Sadie Hawkins Glory

1943 Recall

I have enough 1940s yearbooks to confirm that Sadie Hawkins dances, based on the then-popular L’il Abner strip, were a HUGE DEAL. Nowadays, not so much. In fact, my son’s high school had one scheduled earlier this month, and it was cancelled due to low ticket sales. Eight tickets, to be exact. And keep in mind, all the other dances have been packed.

What does that say about today’s youth? Aren’t women enlightened enough to ask boys to the dance? That’s the whole point of it. Or is it an outdated concept altogether, since boys now ask boys and girls ask girls? Every high school around here has its share of transgender kids who were named Katie in 8th grade and now go by Collin. Or perhaps teens just don’t like donning hillbilly garb–although I think they nixed that part long ago. Come to think of it, I haven’t seen anyone in overalls in a few decades.

In any event, the times sure have changed.

Dear Bets (The Belle Of The Ball)

Yes, I realize we rarely read cursive anymore, and truth be told, it IS a bit of a chore to read an entire paragraph. But these words to 1941 freshman coed Betty F. make for interesting reading. First, a note from her ex to his “cute little fillie.”

Here is Betty.

Her nickname was “Tank.”

This was from her boyfriend, Dan, pouring his heart out to her, and admitting that he played his best at basketball just for her.

There’s too much to share the whole thing, but the sign-off was the best.

And this was from a boy she evidently friendzoned. However, if she were to change her mind about him, he’d return so fast, it would make her head swim.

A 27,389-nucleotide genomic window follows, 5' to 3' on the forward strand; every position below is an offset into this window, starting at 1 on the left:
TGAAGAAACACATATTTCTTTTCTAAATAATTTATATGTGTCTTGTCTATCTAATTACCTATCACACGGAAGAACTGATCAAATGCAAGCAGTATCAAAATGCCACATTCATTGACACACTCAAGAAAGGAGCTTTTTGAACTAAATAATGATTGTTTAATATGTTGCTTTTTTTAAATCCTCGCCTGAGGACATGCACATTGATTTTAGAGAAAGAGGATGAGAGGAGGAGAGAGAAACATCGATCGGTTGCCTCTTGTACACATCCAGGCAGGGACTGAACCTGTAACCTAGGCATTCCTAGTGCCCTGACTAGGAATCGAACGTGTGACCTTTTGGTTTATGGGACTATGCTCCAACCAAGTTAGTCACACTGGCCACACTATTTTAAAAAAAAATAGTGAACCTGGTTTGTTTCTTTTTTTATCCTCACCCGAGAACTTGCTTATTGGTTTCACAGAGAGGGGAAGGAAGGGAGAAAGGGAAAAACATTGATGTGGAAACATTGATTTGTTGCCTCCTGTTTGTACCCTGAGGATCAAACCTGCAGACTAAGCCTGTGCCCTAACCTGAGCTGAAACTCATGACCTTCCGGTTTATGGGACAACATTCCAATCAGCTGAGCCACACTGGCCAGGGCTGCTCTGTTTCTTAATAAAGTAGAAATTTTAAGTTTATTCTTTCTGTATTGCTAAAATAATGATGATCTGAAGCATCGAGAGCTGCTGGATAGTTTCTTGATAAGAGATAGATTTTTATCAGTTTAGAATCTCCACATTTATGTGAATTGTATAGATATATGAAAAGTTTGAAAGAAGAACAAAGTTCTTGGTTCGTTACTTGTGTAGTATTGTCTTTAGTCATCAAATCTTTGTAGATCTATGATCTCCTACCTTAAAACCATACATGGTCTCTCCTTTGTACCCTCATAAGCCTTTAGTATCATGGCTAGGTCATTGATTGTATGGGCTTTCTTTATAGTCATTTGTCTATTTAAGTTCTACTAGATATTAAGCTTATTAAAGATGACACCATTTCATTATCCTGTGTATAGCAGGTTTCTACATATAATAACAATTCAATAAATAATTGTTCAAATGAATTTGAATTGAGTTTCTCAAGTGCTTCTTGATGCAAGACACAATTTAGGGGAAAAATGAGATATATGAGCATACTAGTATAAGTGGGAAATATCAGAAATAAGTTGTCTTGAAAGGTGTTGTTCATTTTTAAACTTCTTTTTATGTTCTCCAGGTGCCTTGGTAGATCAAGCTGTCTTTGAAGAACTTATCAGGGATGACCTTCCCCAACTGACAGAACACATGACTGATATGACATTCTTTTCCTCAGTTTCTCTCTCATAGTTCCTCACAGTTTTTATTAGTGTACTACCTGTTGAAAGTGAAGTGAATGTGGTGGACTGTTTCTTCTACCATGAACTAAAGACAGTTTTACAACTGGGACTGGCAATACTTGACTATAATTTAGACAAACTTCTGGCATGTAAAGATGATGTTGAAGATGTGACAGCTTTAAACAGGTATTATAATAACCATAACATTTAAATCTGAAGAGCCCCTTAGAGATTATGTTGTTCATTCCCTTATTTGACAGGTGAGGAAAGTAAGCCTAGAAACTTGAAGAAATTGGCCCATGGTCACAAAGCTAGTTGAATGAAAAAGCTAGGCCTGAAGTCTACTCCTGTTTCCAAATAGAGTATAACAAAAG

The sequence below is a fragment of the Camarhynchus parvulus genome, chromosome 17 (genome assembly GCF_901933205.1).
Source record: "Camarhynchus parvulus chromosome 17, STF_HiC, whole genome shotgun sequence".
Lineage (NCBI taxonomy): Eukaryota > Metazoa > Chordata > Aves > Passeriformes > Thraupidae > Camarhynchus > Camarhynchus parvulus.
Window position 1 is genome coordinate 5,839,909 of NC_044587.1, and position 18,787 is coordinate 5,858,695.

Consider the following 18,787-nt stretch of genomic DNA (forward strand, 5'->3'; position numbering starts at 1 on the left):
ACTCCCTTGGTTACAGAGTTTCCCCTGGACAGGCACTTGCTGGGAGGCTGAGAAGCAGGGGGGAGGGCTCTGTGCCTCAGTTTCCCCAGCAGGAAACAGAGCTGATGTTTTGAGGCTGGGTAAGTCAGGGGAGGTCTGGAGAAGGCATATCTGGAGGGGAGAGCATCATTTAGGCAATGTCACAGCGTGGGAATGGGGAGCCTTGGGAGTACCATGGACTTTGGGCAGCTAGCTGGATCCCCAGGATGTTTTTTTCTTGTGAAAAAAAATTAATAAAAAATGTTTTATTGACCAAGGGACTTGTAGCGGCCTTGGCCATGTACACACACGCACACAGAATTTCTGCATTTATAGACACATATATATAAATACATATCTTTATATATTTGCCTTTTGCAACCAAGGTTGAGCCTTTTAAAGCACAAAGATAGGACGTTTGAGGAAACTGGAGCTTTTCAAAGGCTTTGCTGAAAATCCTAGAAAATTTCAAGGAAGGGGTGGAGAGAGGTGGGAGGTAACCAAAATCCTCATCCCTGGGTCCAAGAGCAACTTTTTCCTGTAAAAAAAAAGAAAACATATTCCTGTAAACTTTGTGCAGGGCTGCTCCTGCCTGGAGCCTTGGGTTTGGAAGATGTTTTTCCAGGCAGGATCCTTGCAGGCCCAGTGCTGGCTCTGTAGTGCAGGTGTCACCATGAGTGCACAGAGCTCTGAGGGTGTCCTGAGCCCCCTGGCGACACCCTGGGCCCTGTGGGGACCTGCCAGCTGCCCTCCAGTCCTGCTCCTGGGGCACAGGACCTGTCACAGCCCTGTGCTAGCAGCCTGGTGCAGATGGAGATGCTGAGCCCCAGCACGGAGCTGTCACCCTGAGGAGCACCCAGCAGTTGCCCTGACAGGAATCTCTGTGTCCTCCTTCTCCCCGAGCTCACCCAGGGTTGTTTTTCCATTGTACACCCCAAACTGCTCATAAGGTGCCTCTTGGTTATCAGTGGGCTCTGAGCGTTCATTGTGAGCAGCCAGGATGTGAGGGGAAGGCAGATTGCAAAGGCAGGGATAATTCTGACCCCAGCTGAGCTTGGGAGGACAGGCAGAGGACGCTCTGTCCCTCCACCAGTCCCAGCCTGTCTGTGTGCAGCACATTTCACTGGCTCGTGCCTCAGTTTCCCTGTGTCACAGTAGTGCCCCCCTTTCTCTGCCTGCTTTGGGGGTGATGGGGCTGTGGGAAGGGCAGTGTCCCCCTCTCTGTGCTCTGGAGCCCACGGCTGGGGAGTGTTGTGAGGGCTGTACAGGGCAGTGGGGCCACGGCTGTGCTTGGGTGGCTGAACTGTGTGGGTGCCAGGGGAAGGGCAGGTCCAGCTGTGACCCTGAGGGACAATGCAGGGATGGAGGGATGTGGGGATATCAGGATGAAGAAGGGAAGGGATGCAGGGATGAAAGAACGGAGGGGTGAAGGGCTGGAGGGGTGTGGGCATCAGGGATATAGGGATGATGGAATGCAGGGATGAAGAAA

I think we can agree that this yearbook lived up to its name.

Baked Alaska To Celebrate

I have so many questions about this image. Some simple assumptions would be that this couple is celebrating their 50th wedding anniversary. And by the lettering to the right of the cake, I’ll assume the wife is named Cora. But why is she wearing a dress and pearls, when he is wearing a robe and boutonnière? Is that a cake or just a heap of whipped cream? Is it melting? And what is that brick before the cake? Surely it’s not napkins.

Ample Ardor

I just purchased a 1943 Texas A&I College yearbook. Though the country was at war, the students still found time to make merry.

In fact, there seemed to be a smooching epidemic!

But as far as the FFA Barn Dance, I won’t even hazard a guess as to what was going on here.

Forbidden Fraternization

LIFE 3/19/45

During WWII, American soldiers were forbidden from fraternizing with German girls, no matter how comely or eager. Corporal Harold Goodden could hardly resist this mannequin, replete with German officer’s cap and lustrous locks. Surely she was not harboring Nazi tendencies.

But rulebooks be damned. By 1949 (four years later) over 20,000 German war brides had emigrated to the United States to join their charming US serviceman (and to get the H out of Europe).

Italy was also the enemy, but no matter to stationed soldiers. No less than 412 brides were all aboard the liner Algonquin in this shot. Clearly there was more than “fraternization” going on.

Women from many nations  soon found the US to be home. An estimated 100, 000 UK women, 1,500 hundred New Zealand women, and 15,000 Australian women married American soldiers and moved to the US as well.

Ireland was neutral during WWII, and evidently Irish lasses were not immune to the charms of American soldiers. Exactly one year after the above picture was printed, these Irish war brides set sail for a new life in New York, where their babies would be introduced to their American fathers.

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